Renowned filmmaker Sandy Bates is in a professional transition, directing largely comedies early in his career now wanting to direct more serious movies so that he can explore the meaning of life, most specifically his own. Most are fighting him all along the way, including the movie going public, who continually tell him that they love his movies especially the earlier funny ones, to studio executives who are trying to insert comic elements wherever possible into his current movie in production. He reluctantly agrees to attend a weekend long film festival of his movies. Despite the throng of requests for his time, he is further able to reflect on his life as he addresses the questions at the post screening Q&A sessions. He also reflects specifically on his love life as his current girlfriend, married Isobel, shows up unexpectedly, and as he starts to fall for festival attendee Daisy - at the festival with her Columbia professor boyfriend, Jack Abel - who reminds him of Dorrie, a ... Written by
The scene where Shelly has made her way into Sandy's bed without his knowledge is an homage to John Huston's Wise Blood (1979), made just one year earlier. Actress Amy Wright does exactly the same thing to that movie's main character, Hazel Motes. See more »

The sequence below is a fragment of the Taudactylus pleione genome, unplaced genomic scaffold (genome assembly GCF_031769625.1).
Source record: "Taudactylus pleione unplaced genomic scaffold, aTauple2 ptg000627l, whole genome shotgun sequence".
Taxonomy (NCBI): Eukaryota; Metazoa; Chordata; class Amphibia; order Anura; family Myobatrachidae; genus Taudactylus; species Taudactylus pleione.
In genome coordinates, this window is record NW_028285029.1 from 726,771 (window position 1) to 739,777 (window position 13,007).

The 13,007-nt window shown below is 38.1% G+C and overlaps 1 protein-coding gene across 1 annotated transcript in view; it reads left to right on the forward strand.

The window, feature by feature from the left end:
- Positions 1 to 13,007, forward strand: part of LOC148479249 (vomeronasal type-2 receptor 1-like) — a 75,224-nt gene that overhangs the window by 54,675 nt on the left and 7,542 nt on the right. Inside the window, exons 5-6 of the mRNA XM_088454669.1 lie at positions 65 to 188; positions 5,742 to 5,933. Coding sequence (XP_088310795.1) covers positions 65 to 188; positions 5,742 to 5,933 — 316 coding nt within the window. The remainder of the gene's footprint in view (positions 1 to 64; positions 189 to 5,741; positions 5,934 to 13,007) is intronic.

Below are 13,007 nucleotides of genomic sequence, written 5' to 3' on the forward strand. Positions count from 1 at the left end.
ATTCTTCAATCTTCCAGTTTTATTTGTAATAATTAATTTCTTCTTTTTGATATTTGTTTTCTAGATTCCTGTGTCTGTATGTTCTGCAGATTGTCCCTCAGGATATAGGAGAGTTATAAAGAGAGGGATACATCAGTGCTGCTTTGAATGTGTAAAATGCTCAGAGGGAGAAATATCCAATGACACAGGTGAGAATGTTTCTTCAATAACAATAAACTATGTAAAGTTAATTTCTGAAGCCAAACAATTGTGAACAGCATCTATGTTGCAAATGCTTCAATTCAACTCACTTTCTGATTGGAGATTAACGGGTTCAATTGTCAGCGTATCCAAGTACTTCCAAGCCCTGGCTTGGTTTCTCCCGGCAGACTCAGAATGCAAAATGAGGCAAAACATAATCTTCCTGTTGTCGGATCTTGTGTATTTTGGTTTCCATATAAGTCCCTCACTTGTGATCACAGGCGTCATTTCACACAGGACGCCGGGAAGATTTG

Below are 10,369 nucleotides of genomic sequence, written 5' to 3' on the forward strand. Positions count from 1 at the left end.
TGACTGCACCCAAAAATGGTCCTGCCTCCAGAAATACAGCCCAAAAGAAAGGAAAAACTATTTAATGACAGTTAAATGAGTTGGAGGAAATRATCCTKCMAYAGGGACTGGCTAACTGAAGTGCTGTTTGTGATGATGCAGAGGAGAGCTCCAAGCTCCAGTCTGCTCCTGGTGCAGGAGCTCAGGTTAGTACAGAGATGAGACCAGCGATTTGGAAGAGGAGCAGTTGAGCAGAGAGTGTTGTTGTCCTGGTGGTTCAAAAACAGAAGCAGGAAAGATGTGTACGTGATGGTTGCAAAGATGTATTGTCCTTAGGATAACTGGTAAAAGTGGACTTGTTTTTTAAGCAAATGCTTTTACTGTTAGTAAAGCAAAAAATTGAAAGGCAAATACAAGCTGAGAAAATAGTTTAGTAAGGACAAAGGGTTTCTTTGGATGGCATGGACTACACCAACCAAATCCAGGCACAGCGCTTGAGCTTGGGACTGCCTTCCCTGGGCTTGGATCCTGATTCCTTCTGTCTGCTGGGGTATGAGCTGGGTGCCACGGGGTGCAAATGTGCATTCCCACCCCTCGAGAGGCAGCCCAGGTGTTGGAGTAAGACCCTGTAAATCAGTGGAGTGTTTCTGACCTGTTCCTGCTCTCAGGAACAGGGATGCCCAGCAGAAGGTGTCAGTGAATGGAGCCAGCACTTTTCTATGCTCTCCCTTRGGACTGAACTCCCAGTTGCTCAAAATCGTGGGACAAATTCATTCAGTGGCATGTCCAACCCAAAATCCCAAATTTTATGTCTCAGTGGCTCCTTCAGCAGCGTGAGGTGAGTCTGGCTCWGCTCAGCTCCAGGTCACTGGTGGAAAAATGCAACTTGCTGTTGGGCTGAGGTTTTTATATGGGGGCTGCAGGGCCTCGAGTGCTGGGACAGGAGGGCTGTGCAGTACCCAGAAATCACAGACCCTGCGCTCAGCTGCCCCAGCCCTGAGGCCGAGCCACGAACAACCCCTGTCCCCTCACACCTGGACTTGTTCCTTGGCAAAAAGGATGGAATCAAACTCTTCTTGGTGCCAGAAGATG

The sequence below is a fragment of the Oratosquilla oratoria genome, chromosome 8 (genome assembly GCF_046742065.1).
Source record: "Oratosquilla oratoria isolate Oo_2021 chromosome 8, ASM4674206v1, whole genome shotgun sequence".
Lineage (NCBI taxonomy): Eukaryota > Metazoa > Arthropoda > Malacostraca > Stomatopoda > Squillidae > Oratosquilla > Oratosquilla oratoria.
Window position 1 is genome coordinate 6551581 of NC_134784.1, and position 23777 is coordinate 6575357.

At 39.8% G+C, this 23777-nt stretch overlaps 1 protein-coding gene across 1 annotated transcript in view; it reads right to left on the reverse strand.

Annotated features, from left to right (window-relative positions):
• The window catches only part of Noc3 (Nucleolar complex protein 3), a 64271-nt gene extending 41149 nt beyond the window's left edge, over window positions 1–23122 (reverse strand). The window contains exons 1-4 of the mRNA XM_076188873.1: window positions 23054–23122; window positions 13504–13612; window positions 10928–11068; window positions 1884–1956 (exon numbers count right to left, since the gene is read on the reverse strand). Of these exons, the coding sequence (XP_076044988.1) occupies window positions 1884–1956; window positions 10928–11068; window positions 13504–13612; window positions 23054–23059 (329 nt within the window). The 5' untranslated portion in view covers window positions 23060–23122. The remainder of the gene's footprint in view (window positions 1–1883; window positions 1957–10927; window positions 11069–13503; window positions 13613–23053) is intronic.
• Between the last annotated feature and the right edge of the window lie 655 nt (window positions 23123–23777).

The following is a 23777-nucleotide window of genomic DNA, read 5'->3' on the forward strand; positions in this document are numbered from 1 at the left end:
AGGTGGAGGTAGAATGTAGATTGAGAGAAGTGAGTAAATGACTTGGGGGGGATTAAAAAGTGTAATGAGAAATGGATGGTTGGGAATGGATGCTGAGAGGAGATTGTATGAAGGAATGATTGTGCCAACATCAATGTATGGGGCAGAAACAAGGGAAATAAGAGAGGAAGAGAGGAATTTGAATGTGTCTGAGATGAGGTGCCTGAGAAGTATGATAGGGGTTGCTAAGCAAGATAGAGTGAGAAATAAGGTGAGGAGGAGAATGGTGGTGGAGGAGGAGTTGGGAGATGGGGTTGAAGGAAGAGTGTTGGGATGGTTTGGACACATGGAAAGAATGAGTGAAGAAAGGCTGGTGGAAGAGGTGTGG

But shouldn't I stop making movies and do something that counts, like-like helping blind people or becoming a missionary or something?
Voice of Martian:
Let me tell you, you're not the missionary type. You'd never last. And-and incidentally, you're also not Superman; you're a comedian. You want to do mankind a real service? Tell funnier jokes.
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I was very surprised to find out that Stardust Memories is dismissed by both critics (at least some of them) and viewers as absolutely unwatchable Allen's film, his most chaotic attempt to claim that he can not stand his fans. I found it insightful and witty satire that cleverly (as always; if anything, Woody is a very clever man) fuses the comic and the serious.
Sandy Bates (Allen, of course) - a comic director who does not want to make funny films anymore "because there is so much suffering in the world" (the scene reminds so much of Sturgis's "Sullivan's Travels"). Sandy is depressed because his new "serious" film is not well received by both critics and public and he is spending a weekend at Stardust Hotel during showing of his films. While there, he reflects upon his life, art, and relationships with three different women. Sounds familiar? Like 8 1/2, anyone? You are absolutely right. Woody meets Federico in the Stardust Hotel. The film is delight in gorgeous black and white. It is funny, touching, angry - all in the same time. The film was made twenty four years ago and I am very happy that Sandy - Woody had realized that to help the world IS to do what you do the best
funny movies. "The people survived because they laughed".
One more thing - Charlotte Rampling is breathtaking.
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